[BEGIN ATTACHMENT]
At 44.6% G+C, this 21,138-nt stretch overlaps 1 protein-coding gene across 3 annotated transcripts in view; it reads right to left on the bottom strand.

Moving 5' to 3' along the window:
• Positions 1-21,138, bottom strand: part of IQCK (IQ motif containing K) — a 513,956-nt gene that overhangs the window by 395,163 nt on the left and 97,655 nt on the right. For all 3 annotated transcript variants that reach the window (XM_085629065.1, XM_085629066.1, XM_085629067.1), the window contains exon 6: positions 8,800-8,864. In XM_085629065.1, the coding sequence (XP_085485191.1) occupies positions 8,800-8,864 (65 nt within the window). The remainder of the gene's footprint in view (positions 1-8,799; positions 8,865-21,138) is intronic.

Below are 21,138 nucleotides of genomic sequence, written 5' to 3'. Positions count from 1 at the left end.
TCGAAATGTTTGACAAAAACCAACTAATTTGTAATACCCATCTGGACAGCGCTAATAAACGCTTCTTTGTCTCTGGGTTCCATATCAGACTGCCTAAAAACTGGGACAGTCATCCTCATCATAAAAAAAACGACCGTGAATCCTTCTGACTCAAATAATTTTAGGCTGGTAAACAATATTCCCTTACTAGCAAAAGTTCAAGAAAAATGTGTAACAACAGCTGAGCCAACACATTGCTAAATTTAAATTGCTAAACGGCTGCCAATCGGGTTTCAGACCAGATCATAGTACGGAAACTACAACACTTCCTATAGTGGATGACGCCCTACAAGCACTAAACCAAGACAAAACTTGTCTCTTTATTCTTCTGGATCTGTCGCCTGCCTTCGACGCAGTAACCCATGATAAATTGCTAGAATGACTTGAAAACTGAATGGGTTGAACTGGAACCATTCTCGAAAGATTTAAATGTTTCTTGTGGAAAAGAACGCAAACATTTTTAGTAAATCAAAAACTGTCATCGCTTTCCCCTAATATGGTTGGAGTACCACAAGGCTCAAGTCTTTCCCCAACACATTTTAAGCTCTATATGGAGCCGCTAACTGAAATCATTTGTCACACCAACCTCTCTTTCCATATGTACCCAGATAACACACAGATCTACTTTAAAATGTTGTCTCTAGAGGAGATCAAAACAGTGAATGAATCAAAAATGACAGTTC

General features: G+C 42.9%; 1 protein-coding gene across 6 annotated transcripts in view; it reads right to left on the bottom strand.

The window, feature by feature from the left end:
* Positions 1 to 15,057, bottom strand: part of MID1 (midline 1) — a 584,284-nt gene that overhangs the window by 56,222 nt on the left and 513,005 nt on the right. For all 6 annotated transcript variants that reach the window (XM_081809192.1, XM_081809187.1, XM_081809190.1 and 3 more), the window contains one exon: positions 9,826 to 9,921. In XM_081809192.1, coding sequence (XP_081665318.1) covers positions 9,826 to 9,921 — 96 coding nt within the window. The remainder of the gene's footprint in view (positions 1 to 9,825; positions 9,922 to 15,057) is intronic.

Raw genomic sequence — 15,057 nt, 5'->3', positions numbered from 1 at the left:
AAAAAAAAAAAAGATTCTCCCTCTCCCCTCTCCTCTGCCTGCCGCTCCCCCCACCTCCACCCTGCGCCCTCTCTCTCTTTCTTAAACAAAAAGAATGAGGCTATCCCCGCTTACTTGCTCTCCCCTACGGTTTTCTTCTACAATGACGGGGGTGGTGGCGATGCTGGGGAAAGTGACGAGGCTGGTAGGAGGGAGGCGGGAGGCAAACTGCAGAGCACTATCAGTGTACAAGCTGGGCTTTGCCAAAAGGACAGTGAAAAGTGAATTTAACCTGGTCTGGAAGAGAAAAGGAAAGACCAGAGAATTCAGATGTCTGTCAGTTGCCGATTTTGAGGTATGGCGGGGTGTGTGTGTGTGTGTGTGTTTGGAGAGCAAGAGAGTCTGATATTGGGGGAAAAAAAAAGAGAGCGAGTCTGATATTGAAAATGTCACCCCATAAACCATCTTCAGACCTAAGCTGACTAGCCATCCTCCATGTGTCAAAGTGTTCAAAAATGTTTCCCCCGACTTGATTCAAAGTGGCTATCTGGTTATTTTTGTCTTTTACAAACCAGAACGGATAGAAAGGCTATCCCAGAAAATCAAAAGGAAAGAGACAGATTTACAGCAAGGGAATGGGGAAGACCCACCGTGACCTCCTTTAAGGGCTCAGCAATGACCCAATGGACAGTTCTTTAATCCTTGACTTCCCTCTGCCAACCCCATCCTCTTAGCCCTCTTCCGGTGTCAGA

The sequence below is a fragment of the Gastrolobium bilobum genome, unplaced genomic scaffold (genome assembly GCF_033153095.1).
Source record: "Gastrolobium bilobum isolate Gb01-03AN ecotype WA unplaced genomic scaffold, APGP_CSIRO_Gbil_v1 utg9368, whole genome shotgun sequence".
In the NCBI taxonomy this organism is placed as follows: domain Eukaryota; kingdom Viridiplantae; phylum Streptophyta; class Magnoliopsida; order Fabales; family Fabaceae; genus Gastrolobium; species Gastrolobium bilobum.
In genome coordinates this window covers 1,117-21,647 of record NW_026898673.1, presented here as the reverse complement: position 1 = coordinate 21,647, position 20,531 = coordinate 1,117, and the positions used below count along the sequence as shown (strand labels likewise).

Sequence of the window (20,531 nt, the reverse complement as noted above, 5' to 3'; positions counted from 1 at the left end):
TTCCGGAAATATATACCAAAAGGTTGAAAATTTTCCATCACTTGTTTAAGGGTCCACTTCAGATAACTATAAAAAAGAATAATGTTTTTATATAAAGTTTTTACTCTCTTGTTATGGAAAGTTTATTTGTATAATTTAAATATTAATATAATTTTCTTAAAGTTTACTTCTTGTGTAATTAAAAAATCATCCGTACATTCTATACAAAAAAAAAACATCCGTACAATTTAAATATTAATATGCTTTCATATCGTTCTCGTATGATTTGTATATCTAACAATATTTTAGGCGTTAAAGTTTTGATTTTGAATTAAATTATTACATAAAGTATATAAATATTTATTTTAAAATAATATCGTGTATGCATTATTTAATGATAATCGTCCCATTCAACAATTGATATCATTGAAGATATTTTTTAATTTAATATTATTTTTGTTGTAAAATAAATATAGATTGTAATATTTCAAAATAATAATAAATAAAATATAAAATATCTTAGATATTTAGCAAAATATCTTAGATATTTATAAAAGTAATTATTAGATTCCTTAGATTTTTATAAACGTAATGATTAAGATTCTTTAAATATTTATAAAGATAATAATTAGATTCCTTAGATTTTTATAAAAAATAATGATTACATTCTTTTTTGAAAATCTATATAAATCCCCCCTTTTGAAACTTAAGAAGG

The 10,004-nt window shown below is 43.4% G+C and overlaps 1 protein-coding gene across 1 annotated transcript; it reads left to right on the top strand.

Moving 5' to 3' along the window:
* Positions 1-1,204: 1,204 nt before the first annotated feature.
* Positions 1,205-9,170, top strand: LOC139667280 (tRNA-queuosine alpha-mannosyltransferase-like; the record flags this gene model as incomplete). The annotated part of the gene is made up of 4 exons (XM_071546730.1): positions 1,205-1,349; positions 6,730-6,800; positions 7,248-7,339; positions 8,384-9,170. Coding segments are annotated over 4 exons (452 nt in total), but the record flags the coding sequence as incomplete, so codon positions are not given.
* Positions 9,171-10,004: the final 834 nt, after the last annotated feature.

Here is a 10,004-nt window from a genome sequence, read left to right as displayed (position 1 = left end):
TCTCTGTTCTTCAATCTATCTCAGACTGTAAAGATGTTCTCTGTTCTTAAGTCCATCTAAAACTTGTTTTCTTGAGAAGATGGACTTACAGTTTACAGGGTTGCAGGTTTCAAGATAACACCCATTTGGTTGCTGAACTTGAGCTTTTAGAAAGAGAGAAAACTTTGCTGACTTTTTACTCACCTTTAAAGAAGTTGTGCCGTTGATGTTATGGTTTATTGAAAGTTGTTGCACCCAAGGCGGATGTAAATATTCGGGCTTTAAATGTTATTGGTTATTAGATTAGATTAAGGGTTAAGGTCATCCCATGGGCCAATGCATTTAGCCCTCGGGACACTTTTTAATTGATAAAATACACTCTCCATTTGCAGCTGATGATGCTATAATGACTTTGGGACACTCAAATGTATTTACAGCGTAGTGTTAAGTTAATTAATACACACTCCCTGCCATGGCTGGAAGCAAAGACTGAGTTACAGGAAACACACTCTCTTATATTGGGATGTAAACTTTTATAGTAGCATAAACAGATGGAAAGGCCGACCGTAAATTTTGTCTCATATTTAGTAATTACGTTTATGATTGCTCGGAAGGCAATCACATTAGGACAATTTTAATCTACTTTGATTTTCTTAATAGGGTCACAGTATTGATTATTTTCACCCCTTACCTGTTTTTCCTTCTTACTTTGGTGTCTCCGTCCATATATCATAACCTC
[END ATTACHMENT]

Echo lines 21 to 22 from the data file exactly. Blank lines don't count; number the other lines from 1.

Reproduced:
* Positions 9,171-10,004: the final 834 nt, after the last annotated feature.

Here is a 10,004-nt window from a genome sequence, read left to right as displayed (position 1 = left end):